Love Bird


I was mistaken when I thought Eddie was a cuddly child.

He doesn’t really like to cuddle.  He likes closeness.  He doesn’t like to be alone.

As a baby he liked be rocked (every night), but what he wanted was someone there with him, even just sitting in the rocker while he fell asleep in his bed.  At almost four-years-old he is still this way.  After we read books, he just wants one of us to lay by him.  It’s how he feels safe.

I only realized the difference between needing closeness and being a cuddler because of Charlie.

Charlie has never been needy like Eddie.  I don’t mean needy in a bad way, but Eddie does need us–to lay by him, to sit by him, to go downstairs with him, to color with him–more than Charlie does.  Eddie will play by himself…as long as someone is in the room with him.

Charlie does his own thing.  He will play by himself, sit in a totally different room by himself, and when it’s bedtime all I have to say is “nigh nigh?” and he grabs his glow worm under his arm and trucks down to his nursery.  No fuss.  Hugs and kisses and down he goes.


I missed out on a lot of the first year of Eddie’s life.  I was emotionally distant and, after I went back to work when he was 3 months old, physically distant.  I was sick and don’t remember much of his first year.  Charlie’s first year made that even more painfully obvious to me because I just couldn’t remember what Eddie was like at that age.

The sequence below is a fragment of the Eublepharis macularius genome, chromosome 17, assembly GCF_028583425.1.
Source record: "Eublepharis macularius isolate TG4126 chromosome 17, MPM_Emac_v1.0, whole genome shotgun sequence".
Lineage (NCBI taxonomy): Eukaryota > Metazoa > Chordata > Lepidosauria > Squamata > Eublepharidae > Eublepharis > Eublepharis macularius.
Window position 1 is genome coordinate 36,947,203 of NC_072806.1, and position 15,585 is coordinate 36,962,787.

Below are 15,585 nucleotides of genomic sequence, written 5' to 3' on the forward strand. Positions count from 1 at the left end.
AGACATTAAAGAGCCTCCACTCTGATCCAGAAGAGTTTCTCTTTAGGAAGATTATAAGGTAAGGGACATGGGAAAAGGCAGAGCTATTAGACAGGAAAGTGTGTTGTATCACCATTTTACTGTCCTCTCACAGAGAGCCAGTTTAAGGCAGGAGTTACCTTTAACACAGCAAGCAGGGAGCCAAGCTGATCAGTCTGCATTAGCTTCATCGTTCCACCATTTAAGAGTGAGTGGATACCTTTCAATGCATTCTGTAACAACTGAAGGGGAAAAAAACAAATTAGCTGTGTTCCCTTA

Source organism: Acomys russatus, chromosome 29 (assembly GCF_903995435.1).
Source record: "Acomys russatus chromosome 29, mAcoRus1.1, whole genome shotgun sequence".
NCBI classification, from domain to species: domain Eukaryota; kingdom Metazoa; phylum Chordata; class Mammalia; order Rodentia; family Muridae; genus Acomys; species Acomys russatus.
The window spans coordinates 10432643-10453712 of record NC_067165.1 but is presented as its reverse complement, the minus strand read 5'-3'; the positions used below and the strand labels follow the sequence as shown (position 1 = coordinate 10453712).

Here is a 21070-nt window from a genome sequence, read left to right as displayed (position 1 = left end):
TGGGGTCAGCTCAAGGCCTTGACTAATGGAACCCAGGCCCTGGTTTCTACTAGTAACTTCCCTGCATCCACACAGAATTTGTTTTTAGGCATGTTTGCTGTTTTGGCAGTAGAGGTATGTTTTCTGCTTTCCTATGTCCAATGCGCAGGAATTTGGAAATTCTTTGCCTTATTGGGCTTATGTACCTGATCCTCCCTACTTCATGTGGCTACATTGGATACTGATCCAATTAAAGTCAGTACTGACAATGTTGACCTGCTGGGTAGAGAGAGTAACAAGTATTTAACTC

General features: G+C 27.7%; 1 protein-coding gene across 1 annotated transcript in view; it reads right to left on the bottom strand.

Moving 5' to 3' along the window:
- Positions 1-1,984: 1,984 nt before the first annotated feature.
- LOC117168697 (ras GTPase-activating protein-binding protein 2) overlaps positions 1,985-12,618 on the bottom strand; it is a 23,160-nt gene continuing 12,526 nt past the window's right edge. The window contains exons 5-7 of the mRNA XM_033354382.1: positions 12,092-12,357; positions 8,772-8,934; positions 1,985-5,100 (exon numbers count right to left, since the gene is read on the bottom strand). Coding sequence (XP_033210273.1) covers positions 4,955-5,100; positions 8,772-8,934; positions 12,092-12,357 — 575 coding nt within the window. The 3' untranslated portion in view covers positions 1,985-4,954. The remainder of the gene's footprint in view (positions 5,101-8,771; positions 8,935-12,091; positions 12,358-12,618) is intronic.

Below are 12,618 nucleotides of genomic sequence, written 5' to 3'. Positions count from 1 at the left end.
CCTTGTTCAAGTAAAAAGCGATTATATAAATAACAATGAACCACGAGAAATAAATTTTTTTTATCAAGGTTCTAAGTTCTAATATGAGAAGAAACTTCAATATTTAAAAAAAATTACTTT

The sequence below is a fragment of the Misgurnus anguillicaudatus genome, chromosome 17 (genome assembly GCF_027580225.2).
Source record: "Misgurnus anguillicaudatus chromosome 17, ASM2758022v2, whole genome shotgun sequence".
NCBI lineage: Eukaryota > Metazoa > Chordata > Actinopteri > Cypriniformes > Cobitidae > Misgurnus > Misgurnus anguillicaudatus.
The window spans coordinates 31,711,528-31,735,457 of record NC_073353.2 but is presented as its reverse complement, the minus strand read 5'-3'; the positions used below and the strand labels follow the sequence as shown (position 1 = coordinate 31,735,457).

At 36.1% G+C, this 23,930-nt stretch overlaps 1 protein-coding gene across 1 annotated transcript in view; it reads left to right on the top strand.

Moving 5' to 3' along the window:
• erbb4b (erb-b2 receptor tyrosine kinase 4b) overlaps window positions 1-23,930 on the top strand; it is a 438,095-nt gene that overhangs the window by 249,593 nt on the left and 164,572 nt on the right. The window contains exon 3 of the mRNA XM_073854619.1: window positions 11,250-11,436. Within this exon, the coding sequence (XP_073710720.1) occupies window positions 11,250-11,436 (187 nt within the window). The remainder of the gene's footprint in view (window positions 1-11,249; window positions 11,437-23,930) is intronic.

One thing I know is that while I rocked Eddie to sleep almost every single night, he didn’t really spend all that much time in my arms.  He and I cried together often and fell asleep in a pile in the chair out of sheer exhaustion, but not because we just couldn’t stop cuddling.

Charlie and I were inseparable during his first 6 months. I had 3 months of maternity leave followed by 3 months of summer break.  He slept easily and I wasn’t fiending to put him down. I let myself heal and relax.  And because my anxiety was under control, I was Ok to take him out in public with me.